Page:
It’s mid-December here in Button Valley. We barely have a skiff of snow on the ground and temperatures are in the thirties. Did I mention it’s mid-December? While we are doing okay on precipitation, mainly due to a quite wet spring, we have received only about a third of our normal snowfall. There’s a reason for this, and a reason for why it seems to have become the new normal. That reason is related to changes to the Montana climate due to our unfortunate national addiction to fossil fuels.
This morning there was a news report about a U.M. study, funded by the Chamber of Commerce, on the economic impact of coal mining in the state. The study relates that “expanding the state’s coal mines would significantly impact Montana’s economy.”
Patrick Barkey, director of the UM Bureau of Business and Economic Research, said expanding Montana’s existing coal mines and developing new mines would boost jobs, household income and tax revenues across the state.
Now, I realize that these studies are funded by profit from coal mining in the state and the authors are somewhat anxious to produce a product that fits with what their backers want to hear, but it seems to me that they also claim to be economists and academicians and I am always a bit mystified when they fail to investigate the true cost of mining, transporting and burning carbon in their analyses.
It was only earlier this week when thousands of protesters, including many from Montana, traveled to western Washington to protest the building of five new coal terminals on our coast to ship western coal to Asia. These protests were ostensibly about the economic, health and social costs of transporting millions of tons of coal across the country, but of course protesters also were there to remind everyone that there are costs to sending our resources overseas that can’t be counted in jobs, income and tax revenue. There are currently 16 to 23 trains passing through the city of Billings every day. The new coal terminals would increase that number considerably, possibly by eight to ten more trains. The coal trains will add “snarled traffic, emergency response delays, toxic diesel and coal dust emissions, the risks of coal train derailment and toxic spills” all along their route to the coast.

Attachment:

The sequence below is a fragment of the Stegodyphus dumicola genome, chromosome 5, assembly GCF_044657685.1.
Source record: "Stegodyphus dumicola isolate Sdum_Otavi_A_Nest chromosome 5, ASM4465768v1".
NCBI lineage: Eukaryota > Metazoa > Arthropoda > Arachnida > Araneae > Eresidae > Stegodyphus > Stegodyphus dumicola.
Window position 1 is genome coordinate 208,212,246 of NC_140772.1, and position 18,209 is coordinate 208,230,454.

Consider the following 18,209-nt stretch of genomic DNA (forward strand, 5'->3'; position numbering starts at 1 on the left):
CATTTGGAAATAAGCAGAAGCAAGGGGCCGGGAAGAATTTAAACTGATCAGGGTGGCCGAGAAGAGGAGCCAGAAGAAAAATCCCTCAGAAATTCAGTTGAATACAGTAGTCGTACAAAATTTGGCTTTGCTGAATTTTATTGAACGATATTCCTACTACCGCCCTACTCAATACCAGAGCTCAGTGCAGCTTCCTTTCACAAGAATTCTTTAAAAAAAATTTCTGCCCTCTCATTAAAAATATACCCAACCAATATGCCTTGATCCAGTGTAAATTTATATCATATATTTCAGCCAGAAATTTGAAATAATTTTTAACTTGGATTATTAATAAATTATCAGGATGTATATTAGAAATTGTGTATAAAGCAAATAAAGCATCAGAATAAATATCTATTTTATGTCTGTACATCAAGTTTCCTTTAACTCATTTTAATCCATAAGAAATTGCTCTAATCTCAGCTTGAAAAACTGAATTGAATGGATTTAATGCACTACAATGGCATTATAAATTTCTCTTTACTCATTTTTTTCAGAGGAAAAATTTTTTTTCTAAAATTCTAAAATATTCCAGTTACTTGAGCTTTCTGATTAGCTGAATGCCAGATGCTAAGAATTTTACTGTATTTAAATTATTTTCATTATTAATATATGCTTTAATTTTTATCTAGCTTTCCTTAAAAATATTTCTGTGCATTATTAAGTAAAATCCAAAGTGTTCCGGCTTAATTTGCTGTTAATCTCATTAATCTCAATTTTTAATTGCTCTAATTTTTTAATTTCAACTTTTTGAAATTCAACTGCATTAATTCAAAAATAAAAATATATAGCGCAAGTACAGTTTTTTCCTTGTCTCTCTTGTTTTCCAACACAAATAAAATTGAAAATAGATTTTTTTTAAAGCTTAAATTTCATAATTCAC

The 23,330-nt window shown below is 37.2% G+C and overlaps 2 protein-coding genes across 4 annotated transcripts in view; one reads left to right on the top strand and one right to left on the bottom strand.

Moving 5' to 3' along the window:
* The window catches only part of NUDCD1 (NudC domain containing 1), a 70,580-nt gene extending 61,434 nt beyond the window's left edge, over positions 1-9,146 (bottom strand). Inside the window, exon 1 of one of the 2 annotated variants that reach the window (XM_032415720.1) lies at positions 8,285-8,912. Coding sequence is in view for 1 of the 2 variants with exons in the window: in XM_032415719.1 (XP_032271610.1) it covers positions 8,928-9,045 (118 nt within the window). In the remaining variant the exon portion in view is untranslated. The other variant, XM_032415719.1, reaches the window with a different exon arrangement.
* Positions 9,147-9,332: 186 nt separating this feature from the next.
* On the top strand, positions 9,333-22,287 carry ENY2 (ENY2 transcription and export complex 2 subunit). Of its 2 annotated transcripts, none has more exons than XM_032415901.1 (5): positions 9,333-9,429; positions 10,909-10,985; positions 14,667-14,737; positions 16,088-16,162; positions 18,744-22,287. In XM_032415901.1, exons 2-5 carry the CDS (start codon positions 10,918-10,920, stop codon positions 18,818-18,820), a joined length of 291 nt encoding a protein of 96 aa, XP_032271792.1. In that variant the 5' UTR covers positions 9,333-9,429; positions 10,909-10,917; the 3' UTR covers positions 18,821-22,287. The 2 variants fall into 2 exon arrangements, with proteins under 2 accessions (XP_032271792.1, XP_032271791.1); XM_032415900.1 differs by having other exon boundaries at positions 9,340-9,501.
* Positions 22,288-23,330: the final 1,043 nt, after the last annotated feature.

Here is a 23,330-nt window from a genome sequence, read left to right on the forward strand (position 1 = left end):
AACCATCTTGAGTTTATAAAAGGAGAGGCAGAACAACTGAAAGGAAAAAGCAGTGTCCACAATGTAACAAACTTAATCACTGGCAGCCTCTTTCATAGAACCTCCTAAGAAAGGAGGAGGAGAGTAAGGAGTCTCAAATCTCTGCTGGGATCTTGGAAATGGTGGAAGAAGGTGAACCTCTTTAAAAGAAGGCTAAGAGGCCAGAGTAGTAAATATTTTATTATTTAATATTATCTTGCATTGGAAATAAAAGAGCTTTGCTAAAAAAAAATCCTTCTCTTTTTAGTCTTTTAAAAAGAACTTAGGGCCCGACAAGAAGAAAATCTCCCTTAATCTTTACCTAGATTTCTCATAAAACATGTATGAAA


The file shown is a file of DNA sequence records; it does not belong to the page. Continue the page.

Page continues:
Once the coal arrives at it’s final destination, most likely China, it will be burned in out-of-date, highly-polluting power plants in order to produce cheap products that will be shipped back to the U.S. To get those cheap doodads Montanans will suffer increased incidence of asthma in children and adults, and increase in emphysema and bronchitis, stunted lung development is children, an increase in poisonous mercury in the air we breath, more lung cancer, more heart attacks, more emergency room visits, more strokes as well as an increase in mental retardation and stunted development in our children.
Need we get into the environmental effects? We are already familiar with those here in Button Valley. We now get more of our precipitation as rain, less snow in the winter and lower summer and fall streamflows which means that we see earlier and faster runoff and trouble filling our reservoirs. Our spring freshet now comes, on average, two weeks earlier, our forests are dying due to both insect infestation that is no longer controlled by cold winters and more and larger wildfires. The country at large is seeing more and larger storms. We see increases in hunger, malnutrition, starvation and famine around the world due to droughts, storms and flooding.
So, like I say, I’m a bit baffled when trained economists see only benefits to strip-mining our coal and fail to even mention the real costs to the people of Montana. Our Coal-Cowboy Governor has said that if we don’t strip and sell Montana coal, China will get it elsewhere.
China will find coal even if the United States won’t deliver it, said Herb Krohn from the United Transportation Union. “All we would do is force (China) to buy dirtier, more-polluting coal,”
These arguments, to me, seem akin to stating that the State of Montana should be selling meth, because if we don’t do it, addicts will just buy it elsewhere. Yes, there are short-term benefits to mining Montana coal, but when you include the longer-term and hidden cost of the toxic assault on our population just burning our rocks for profit doesn’t look nearly so smart. Think about it folks, while we may reap a small profit, our children will pay the ultimate price.